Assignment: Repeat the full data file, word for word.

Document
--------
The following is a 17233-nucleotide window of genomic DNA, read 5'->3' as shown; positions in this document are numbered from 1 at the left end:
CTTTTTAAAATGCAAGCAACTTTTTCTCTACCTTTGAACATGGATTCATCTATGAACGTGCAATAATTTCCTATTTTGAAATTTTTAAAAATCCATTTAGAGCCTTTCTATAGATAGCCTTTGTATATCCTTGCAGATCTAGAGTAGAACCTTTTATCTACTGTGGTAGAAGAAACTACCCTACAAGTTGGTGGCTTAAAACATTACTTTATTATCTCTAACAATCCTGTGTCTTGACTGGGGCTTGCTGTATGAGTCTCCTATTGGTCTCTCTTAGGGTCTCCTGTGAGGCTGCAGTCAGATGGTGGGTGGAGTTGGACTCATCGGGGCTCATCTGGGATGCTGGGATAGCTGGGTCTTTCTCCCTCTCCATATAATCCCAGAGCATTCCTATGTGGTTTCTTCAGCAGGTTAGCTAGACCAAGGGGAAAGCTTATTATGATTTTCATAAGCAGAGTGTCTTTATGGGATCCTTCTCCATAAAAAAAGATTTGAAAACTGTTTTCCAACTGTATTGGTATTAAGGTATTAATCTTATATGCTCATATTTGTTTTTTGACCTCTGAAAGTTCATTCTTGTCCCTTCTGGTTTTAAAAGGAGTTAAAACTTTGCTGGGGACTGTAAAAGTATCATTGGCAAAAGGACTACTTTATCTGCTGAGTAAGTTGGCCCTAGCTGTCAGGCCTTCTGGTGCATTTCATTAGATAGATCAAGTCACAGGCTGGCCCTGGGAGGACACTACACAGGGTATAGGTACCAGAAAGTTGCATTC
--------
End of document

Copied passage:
The following is a 17233-nucleotide window of genomic DNA, read 5'->3' as shown; positions in this document are numbered from 1 at the left end:
CTTTTTAAAATGCAAGCAACTTTTTCTCTACCTTTGAACATGGATTCATCTATGAACGTGCAATAATTTCCTATTTTGAAATTTTTAAAAATCCATTTAGAGCCTTTCTATAGATAGCCTTTGTATATCCTTGCAGATCTAGAGTAGAACCTTTTATCTACTGTGGTAGAAGAAACTACCCTACAAGTTGGTGGCTTAAAACATTACTTTATTATCTCTAACAATCCTGTGTCTTGACTGGGGCTTGCTGTATGAGTCTCCTATTGGTCTCTCTTAGGGTCTCCTGTGAGGCTGCAGTCAGATGGTGGGTGGAGTTGGACTCATCGGGGCTCATCTGGGATGCTGGGATAGCTGGGTCTTTCTCCCTCTCCATATAATCCCAGAGCATTCCTATGTGGTTTCTTCAGCAGGTTAGCTAGACCAAGGGGAAAGCTTATTATGATTTTCATAAGCAGAGTGTCTTTATGGGATCCTTCTCCATAAAAAAAGATTTGAAAACTGTTTTCCAACTGTATTGGTATTAAGGTATTAATCTTATATGCTCATATTTGTTTTTTGACCTCTGAAAGTTCATTCTTGTCCCTTCTGGTTTTAAAAGGAGTTAAAACTTTGCTGGGGACTGTAAAAGTATCATTGGCAAAAGGACTACTTTATCTGCTGAGTAAGTTGGCCCTAGCTGTCAGGCCTTCTGGTGCATTTCATTAGATAGATCAAGTCACAGGCTGGCCCTGGGAGGACACTACACAGGGTATAGGTACCAGAAAGTTGCATTC